Electric vehicle (EV) charge point networks are on the cusp of dynamic growth as they gear up for 2030 and the government’s ban on the sale of new petrol and diesel cars.
Analysis by SMMT and Frost and Sullivan shows that a full, zero emission-capable UK new car market will require 1.7 million public charge points by the end of the decade and 2.8 million by 2035. Such a huge infrastructure will involve large numbers of private sector companies in the installation and management of EV charge points over the coming years. These companies will have to adapt as the network continually grows and changes in line with evolving demand. How the companies manage the charging points in various locations ranging from dedicated hubs to service stations and private car parks, will determine their profitability.
A survey commissioned by Yotta (which can be downloaded for free here) revealed potential damage from poor asset management. A quarter (25%) of UK employees involved with the management, installation, and supply of electric vehicle charge points say EV charge point downtime will cost them over £90,000 a year. Nearly a third of respondents (32%) see more staff as being the most important resource their EV charge point site will need as their asset network grows.
The research also found there is a high level of recognition that high-quality asset management will drive revenues. More than seven-in-ten (71%) of respondents agreed that spending more on asset management for devices and sites will increase profit margins.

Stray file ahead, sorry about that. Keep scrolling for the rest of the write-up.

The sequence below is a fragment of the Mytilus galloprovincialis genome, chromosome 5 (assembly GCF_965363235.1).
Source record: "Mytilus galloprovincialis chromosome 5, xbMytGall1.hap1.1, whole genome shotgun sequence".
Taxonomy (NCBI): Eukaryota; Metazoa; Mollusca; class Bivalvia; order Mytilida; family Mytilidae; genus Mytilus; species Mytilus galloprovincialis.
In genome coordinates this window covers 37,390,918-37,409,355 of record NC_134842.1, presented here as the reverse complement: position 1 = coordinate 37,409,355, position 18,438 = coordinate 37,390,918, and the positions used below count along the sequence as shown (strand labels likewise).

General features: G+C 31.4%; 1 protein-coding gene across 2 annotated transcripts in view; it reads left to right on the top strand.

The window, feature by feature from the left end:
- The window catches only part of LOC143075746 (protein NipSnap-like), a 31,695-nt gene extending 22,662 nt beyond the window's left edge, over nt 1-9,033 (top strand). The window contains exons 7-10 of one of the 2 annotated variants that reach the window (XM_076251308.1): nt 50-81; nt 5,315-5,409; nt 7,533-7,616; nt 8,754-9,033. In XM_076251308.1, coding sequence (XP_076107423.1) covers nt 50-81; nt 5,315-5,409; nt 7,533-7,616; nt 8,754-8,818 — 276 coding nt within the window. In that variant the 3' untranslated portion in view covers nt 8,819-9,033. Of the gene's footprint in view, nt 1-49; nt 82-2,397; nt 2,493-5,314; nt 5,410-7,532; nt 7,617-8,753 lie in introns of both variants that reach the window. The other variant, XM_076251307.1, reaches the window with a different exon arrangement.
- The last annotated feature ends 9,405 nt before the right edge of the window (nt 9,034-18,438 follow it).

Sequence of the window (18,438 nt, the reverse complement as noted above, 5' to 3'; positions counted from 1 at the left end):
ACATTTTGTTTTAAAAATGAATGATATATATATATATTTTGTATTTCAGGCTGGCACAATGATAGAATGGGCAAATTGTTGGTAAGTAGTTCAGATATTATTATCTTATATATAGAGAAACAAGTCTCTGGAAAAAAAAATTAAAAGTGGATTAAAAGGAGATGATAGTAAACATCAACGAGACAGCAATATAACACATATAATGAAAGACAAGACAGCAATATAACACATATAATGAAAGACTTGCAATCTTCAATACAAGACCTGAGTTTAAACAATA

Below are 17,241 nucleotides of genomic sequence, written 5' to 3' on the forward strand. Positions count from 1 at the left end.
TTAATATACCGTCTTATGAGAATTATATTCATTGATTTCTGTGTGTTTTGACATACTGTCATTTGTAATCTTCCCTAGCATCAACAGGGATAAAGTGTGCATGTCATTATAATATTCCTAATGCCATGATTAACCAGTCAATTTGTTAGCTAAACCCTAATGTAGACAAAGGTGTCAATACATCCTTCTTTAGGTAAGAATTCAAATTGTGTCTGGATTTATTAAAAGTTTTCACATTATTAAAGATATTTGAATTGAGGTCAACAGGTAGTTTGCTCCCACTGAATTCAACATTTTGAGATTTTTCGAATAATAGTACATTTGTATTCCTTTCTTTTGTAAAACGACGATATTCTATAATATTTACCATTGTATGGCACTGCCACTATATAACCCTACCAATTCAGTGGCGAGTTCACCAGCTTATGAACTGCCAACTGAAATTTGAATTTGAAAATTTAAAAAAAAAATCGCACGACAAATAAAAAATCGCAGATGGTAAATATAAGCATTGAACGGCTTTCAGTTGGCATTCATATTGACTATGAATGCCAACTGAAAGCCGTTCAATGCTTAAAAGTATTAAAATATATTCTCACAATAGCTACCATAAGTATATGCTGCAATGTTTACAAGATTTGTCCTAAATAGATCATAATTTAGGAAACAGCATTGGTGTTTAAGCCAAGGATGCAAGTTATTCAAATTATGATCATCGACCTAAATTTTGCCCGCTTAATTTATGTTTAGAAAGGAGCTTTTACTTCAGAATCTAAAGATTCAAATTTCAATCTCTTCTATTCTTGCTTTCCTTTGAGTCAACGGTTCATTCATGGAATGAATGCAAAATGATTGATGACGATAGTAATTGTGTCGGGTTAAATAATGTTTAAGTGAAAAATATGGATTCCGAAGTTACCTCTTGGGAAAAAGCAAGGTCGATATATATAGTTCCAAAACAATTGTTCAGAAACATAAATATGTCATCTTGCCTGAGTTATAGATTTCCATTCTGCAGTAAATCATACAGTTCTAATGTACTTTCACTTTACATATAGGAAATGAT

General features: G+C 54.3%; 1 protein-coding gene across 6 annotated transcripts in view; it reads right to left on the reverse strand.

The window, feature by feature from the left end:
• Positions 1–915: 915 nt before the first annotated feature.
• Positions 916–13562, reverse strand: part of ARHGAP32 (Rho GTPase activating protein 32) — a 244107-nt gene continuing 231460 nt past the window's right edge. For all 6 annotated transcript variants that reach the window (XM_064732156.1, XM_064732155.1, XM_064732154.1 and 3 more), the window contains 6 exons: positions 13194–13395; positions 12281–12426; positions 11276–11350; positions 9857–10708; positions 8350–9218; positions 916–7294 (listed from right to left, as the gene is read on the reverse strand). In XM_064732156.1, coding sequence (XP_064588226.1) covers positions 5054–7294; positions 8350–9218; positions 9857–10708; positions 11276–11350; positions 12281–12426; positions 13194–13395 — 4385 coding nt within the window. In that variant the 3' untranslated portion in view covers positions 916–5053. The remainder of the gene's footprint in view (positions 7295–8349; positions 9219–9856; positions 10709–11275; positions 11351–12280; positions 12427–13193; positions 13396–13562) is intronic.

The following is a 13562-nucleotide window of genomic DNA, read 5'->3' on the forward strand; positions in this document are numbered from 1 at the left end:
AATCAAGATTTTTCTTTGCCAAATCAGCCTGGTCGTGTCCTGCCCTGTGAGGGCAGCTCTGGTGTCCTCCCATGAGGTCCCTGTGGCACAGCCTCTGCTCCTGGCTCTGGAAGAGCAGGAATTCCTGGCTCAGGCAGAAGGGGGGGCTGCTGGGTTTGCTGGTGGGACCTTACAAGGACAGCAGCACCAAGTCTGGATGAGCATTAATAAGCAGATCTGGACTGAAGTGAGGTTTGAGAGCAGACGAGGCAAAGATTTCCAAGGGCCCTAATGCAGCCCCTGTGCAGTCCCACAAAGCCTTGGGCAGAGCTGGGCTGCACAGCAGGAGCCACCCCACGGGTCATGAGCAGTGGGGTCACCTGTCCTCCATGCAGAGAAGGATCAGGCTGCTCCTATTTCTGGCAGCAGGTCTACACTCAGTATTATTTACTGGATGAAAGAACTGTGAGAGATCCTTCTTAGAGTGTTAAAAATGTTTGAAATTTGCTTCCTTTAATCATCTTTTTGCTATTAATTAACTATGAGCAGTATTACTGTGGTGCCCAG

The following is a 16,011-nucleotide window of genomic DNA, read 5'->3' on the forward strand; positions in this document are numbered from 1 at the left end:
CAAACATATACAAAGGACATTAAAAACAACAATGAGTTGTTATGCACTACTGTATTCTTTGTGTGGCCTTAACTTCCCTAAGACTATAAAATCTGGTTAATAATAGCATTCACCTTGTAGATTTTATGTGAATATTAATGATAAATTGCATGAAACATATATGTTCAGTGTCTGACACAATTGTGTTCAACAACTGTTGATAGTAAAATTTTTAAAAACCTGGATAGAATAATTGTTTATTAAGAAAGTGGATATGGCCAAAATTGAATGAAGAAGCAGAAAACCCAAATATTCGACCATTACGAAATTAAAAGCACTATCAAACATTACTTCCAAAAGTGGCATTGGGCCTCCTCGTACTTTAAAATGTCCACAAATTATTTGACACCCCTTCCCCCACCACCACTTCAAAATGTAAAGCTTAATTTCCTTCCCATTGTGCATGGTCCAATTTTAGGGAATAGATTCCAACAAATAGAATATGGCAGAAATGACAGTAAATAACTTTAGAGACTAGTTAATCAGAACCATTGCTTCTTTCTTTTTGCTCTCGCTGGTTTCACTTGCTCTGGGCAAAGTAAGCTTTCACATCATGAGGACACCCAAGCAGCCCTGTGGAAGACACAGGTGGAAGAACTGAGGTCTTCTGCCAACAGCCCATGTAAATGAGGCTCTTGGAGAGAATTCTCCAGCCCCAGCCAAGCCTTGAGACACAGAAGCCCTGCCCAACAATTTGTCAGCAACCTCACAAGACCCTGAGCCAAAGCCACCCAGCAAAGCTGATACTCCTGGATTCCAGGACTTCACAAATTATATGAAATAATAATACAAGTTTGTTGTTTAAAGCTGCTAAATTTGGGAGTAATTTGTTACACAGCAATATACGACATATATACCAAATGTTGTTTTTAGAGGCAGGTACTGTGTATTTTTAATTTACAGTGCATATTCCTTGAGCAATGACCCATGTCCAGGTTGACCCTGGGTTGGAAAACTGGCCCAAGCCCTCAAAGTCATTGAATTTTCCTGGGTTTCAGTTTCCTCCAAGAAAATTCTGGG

Many however, still rely on analogue methods to monitor and maintain their networks, including field inspections, using information from call centre contacts with disgruntled motorists, or from mobile phone apps. Nearly a third (31%) currently schedule engineers manually, using paper forms or reports. And fewer than half of the insiders surveyed (49%) said they are using real-time monitoring software that makes responses faster and reduces downtime.
If the future electronic charging point infrastructure is to remain profitable for its operators, then many will need to change the way they approach management and maintenance. A third of the survey respondents (33%), for example, said they needed more data from and about the charging points.
Companies can only overcome the challenges of inadequate data, poor reporting and weak capabilities in maintenance scheduling if they, or their technology partners, use infrastructure asset management software solutions and associated services.
These solutions include everything from asset lifecycle management, to budgeting, connecting teams, technology and assets. They ensure access to better and more extensive data so organisations make smarter and quicker decisions. This approach helps strike the right balance between reactive and proactive maintenance. Solutions can log asset history, discover significant data patterns and streamline workflows and processes.
Operators need to be able to automate workflows and digitise asset management to save time and improve accuracy and agility so, for example, engineers are always sent where they are most needed and achieve the biggest impact. Managements need to have access to analytical capabilities to predict where to focus their teams and their investment, pivoting swiftly to meet shifts in demand.
As networks expand and the number of charging points increases along with intensity of use, these will become vital capabilities for operators. Since charging points will become a critical part of the public infrastructure, consumer patience with poor performance is likely to be very limited. To maintain profitability and adapt to the future, a great many operators will need much better asset management than they currently have.
Andy Peart, Marketing Director, Yotta